Procedure—Using a randomized crossover design,
cats were given 5 mg of troglitazone/kg of body
weight IV and 40 mg of troglitazone/kg orally. Blood
and urine samples were collected after drug administration,
and concentrations of troglitazone in plasma
and urine were determined by use of high-performance
Results—Area-moment analysis was used to calculate
pharmacokinetic variables. Terminal phase half-life
was 1.1 ± 0.1 hours. Steady-state volume of distribution
was 0.23 ± 0.15 L/kg. After IV administration,
clearance was 0.33 ± 0.04 L/h/kg. Drug was not
detected in urine samples. Mean bioavailability of
orally administered troglitazone was 6.9%.
Conclusions and Clinical Relevance—The overall
disposition of troglitazone in cats was similar to that
reported in other species, including humans.
Troglitazone has low and variable oral bioavailability.
Clearance of the compound is moderate. Little if any
unchanged troglitazone is excreted in urine; thus,
metabolism and biliary excretion play predominant
roles in elimination of the drug. On the basis of troglitazone
pharmacokinetics in healthy cats, as well as on
the basis of pharmacodynamics of the drug in
humans and other animals, a regimen that uses a
dosage of 20 to 40 mg/kg administered orally once or
twice per day to cats will produce plasma concentrations
of the insulin-sensitizing agent that have been
documented to be effective in humans. (Am J Vet Res
To determine the pharmacokinetics of metformin in healthy cats after single-dose IV and oral administration of the drug.
6 healthy adult ovariohysterectomized cats.
In a randomized cross-over design study, each cat was given 25 mg of metformin/kg of body weight, IV and orally. Blood and urine samples were collected after drug administration, and concentrations of metformin in plasma and urine were determined by use of high-performance liquid chromatography.
Disposition of the drug was characterized by a three-compartment model with a terminal phase half-life of (mean ± SD) 11.5 ± 4.2 hours. Metformin was distributed to a small central compartment of 0.057 ± 0.017 L/kg and to 2 peripheral compartments with volumes of distribution of 0.12 ± 0.02 and 0.37 ± 0.38 L/kg. Steady-state volume of distribution was 0.55 ± 0.38 L/kg. After IV administration, 84 ± 14% of the dose was excreted unchanged in urine, with renal clearance of 0.13 ± 0.03 L/h/kg; nonrenal clearance was negligible (0.02 ± 0.02 L/kg). Mean bioavailability of orally administered metformin was 48%.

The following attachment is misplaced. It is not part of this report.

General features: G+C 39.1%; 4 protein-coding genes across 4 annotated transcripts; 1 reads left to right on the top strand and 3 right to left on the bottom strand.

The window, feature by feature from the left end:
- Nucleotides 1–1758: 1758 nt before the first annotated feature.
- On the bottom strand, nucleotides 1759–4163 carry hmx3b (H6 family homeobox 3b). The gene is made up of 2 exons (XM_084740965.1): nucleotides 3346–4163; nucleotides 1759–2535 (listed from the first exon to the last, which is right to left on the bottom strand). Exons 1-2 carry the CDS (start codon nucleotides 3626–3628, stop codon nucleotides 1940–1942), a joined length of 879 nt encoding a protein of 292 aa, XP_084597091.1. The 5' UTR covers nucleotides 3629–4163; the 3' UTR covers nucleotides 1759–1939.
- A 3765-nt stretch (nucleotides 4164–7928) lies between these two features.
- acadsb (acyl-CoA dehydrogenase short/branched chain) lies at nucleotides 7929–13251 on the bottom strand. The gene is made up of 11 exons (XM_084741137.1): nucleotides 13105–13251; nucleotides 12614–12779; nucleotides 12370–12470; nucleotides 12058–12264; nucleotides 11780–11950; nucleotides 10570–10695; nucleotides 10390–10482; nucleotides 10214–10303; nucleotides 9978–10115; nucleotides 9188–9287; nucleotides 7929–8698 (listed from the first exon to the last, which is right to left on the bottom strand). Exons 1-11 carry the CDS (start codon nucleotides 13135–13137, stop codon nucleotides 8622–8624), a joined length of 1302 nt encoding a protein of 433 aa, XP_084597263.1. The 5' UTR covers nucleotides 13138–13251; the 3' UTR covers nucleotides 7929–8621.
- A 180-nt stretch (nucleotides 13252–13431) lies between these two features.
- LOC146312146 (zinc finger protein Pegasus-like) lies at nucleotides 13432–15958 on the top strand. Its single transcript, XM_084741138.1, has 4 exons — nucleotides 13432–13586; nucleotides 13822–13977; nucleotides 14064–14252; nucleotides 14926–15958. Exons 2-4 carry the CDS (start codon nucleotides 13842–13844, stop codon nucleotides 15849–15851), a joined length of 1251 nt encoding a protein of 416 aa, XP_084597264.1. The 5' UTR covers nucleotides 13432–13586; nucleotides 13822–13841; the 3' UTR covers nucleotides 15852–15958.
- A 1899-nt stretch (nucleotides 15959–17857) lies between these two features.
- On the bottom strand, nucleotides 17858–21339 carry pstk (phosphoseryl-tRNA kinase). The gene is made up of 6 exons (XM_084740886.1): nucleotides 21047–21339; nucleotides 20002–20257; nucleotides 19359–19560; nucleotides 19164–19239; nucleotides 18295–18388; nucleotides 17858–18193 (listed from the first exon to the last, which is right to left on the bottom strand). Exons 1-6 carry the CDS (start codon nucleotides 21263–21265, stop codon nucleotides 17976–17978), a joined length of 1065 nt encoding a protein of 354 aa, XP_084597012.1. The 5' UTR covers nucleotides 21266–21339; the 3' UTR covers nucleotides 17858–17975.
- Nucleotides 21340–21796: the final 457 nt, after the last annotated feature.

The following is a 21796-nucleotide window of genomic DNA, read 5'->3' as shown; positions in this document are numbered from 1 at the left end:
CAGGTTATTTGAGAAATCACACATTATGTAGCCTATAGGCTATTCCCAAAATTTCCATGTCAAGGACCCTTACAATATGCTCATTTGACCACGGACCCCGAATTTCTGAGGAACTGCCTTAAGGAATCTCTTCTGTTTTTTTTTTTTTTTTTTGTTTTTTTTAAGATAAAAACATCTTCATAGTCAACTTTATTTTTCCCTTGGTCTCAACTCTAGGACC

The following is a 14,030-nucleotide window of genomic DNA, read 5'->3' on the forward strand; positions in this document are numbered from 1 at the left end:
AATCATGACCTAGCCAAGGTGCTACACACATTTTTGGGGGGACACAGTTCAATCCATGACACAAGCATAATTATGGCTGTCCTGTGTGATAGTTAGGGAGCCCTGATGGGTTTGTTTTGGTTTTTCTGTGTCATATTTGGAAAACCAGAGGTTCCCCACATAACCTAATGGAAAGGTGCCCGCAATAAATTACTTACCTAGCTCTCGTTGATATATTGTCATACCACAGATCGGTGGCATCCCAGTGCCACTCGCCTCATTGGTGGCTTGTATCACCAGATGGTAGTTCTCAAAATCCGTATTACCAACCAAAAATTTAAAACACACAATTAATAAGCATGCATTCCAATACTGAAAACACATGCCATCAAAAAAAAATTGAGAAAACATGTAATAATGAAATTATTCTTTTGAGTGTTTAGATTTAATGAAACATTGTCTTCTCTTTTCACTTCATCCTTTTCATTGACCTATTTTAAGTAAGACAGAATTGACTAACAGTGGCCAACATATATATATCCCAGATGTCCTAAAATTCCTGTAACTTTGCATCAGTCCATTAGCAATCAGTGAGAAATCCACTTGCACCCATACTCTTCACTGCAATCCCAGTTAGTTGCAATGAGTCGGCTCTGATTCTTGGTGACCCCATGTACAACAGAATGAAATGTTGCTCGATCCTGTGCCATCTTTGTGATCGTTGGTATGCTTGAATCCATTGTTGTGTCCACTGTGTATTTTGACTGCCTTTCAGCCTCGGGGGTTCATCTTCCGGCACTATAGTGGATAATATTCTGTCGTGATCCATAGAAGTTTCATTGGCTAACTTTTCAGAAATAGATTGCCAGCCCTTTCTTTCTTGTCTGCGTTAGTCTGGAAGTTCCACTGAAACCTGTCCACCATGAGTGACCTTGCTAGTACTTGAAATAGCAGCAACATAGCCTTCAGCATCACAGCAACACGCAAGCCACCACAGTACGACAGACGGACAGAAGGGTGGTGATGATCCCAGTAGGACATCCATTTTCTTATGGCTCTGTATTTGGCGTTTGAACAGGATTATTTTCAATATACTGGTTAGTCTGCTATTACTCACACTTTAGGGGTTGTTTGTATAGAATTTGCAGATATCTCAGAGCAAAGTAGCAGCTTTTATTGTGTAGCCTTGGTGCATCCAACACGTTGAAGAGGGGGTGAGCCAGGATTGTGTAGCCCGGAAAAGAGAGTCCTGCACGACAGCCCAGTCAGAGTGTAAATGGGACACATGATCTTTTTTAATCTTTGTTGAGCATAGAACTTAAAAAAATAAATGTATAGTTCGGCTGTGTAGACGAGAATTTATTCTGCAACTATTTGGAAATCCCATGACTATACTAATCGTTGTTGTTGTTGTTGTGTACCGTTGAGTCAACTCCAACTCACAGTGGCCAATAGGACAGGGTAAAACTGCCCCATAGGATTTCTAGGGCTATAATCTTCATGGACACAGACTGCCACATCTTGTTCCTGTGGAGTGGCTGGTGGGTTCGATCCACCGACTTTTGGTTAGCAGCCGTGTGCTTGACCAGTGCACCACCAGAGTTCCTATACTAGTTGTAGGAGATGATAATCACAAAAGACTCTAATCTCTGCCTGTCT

The general disposition pattern of metformin in cats is similar to that reported for humans. Metformin was eliminated principally by renal clearance; therefore, this drug should not be used in cats with substantial renal dysfunction.
On the basis of our results, computer simulations indicate that 2 mg of metformin/kg administered orally every 12 hours to cats will yield plasma concentrations documented to be effective in humans. (Am J Vet Res 1999;60:738–742)
Objective—To evaluate effects of protamine zinc
insulin (PZI) on control of glycemia in cats with newly
diagnosed diabetes mellitus or poorly controlled diabetes.
Animals—67 diabetic cats.
Procedure—34 cats with newly diagnosed diabetes
and 33 cats with poorly controlled diabetes were
treated with PZI twice daily for 45 days. Control of
glycemia was assessed on days 7, 14, 30, and 45 by
evaluation of clinical response, change in body
weight, serum fructosamine concentration, blood glucose
concentration measured 1, 3, 5, 7, and 9 hours
after administration of PZI, lowest blood glucose concentration,
and mean blood glucose concentration
during the 9-hour period after administration.
Adjustments in dosage of PZI were made as needed
to attain control of glycemia.
Results—For all cats, a significant increase in mean
dosage of PZI and significant decreases in 9-hour mean
blood glucose concentration, lowest mean blood glucose
concentration, and mean serum fructosamine
concentration were detected. For cats with poorly controlled
diabetes, 9-hour mean blood glucose concentration
and mean serum fructosamine concentration
were significantly decreased on day 45, compared with
day 0. Ninety percent of owners reported improvement
or resolution of clinical signs by day 45.
Conclusions and Clinical Relevance—Results suggest
that PZI was effective for control of glycemia in
cats with newly diagnosed or poorly controlled diabetes
and may be used as an initial treatment or as an
alternative treatment in cats that do not respond to
treatment with other types of insulin. ( J Am Vet Med